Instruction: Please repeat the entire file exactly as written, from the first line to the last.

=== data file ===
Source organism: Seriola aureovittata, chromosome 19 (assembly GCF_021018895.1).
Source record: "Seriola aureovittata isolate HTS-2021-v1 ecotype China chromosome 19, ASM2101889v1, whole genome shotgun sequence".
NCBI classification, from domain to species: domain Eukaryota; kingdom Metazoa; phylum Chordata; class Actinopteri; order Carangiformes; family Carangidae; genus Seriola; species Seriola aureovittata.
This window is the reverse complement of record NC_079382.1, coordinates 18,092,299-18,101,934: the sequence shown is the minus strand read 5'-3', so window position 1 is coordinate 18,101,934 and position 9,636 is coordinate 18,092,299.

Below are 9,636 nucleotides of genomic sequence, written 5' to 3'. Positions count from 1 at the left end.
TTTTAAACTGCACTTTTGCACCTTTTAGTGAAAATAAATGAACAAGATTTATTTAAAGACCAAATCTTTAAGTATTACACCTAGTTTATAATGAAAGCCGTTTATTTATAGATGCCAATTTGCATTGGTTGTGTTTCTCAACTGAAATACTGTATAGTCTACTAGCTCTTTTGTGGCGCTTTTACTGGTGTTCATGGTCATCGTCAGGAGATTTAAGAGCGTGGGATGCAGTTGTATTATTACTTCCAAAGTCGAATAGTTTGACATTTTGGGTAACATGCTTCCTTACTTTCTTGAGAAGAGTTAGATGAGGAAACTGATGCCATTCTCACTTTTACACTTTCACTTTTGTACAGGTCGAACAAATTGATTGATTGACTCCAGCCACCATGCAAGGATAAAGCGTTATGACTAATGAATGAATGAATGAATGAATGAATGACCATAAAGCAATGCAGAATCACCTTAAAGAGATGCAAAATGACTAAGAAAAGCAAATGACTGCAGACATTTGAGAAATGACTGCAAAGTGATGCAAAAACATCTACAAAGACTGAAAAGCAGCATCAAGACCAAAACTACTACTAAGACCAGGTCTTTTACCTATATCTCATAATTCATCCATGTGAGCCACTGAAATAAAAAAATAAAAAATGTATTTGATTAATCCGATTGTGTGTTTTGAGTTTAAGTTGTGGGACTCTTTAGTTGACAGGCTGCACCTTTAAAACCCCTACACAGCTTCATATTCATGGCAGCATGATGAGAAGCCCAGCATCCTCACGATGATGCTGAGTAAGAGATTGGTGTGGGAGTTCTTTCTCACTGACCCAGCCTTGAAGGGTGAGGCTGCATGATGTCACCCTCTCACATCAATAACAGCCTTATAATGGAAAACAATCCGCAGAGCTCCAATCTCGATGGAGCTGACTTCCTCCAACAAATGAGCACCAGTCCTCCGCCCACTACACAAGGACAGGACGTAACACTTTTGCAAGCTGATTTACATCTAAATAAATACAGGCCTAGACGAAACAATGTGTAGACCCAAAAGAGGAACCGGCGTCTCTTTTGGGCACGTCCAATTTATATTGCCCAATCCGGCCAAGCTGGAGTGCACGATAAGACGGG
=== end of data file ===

Source organism: Seriola aureovittata, chromosome 19 (assembly GCF_021018895.1).
Source record: "Seriola aureovittata isolate HTS-2021-v1 ecotype China chromosome 19, ASM2101889v1, whole genome shotgun sequence".
NCBI classification, from domain to species: domain Eukaryota; kingdom Metazoa; phylum Chordata; class Actinopteri; order Carangiformes; family Carangidae; genus Seriola; species Seriola aureovittata.
This window is the reverse complement of record NC_079382.1, coordinates 18,092,299-18,101,934: the sequence shown is the minus strand read 5'-3', so window position 1 is coordinate 18,101,934 and position 9,636 is coordinate 18,092,299.

Below are 9,636 nucleotides of genomic sequence, written 5' to 3'. Positions count from 1 at the left end.
TTTTAAACTGCACTTTTGCACCTTTTAGTGAAAATAAATGAACAAGATTTATTTAAAGACCAAATCTTTAAGTATTACACCTAGTTTATAATGAAAGCCGTTTATTTATAGATGCCAATTTGCATTGGTTGTGTTTCTCAACTGAAATACTGTATAGTCTACTAGCTCTTTTGTGGCGCTTTTACTGGTGTTCATGGTCATCGTCAGGAGATTTAAGAGCGTGGGATGCAGTTGTATTATTACTTCCAAAGTCGAATAGTTTGACATTTTGGGTAACATGCTTCCTTACTTTCTTGAGAAGAGTTAGATGAGGAAACTGATGCCATTCTCACTTTTACACTTTCACTTTTGTACAGGTCGAACAAATTGATTGATTGACTCCAGCCACCATGCAAGGATAAAGCGTTATGACTAATGAATGAATGAATGAATGAATGAATGACCATAAAGCAATGCAGAATCACCTTAAAGAGATGCAAAATGACTAAGAAAAGCAAATGACTGCAGACATTTGAGAAATGACTGCAAAGTGATGCAAAAACATCTACAAAGACTGAAAAGCAGCATCAAGACCAAAACTACTACTAAGACCAGGTCTTTTACCTATATCTCATAATTCATCCATGTGAGCCACTGAAATAAAAAAATAAAAAATGTATTTGATTAATCCGATTGTGTGTTTTGAGTTTAAGTTGTGGGACTCTTTAGTTGACAGGCTGCACCTTTAAAACCCCTACACAGCTTCATATTCATGGCAGCATGATGAGAAGCCCAGCATCCTCACGATGATGCTGAGTAAGAGATTGGTGTGGGAGTTCTTTCTCACTGACCCAGCCTTGAAGGGTGAGGCTGCATGATGTCACCCTCTCACATCAATAACAGCCTTATAATGGAAAACAATCCGCAGAGCTCCAATCTCGATGGAGCTGACTTCCTCCAACAAATGAGCACCAGTCCTCCGCCCACTACACAAGGACAGGACGTAACACTTTTGCAAGCTGATTTACATCTAAATAAATACAGGCCTAGACGAAACAATGTGTAGACCCAAAAGAGGAACCGGCGTCTCTTTTGGGCACGTCCAATTTATATTGCCCAATCCGGCCAAGCTGGAGTGCACGATAAGACGGG